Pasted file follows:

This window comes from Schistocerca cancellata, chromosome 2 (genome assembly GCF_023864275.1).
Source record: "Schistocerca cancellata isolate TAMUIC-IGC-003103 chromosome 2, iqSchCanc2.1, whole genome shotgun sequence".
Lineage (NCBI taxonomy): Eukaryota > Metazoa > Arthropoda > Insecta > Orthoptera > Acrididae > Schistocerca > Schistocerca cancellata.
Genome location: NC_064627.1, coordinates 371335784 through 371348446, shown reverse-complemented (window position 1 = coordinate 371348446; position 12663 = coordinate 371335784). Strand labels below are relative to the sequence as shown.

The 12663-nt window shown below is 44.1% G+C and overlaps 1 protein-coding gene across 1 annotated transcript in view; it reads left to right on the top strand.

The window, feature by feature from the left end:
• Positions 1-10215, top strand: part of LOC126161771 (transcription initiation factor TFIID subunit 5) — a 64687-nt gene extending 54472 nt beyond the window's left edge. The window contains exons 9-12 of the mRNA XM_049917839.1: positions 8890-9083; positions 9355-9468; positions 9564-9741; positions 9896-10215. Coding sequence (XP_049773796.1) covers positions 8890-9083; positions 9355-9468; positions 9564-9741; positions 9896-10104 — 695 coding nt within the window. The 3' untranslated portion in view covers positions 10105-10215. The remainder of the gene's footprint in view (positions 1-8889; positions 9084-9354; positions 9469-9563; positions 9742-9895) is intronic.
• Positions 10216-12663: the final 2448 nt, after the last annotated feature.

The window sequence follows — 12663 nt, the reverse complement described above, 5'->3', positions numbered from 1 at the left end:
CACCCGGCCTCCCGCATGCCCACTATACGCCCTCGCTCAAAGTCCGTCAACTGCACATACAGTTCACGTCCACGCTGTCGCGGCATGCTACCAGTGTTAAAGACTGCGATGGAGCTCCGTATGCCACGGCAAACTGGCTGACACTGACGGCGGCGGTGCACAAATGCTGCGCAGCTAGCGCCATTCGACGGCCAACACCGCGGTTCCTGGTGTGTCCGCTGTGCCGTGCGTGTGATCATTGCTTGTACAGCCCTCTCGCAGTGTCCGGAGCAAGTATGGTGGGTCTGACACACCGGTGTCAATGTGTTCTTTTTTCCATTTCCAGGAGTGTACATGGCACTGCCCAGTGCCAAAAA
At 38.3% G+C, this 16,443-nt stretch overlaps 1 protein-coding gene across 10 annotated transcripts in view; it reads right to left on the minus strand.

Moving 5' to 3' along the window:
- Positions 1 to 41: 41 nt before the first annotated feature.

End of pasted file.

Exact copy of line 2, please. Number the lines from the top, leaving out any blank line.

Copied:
Source record: "Schistocerca cancellata isolate TAMUIC-IGC-003103 chromosome 2, iqSchCanc2.1, whole genome shotgun sequence".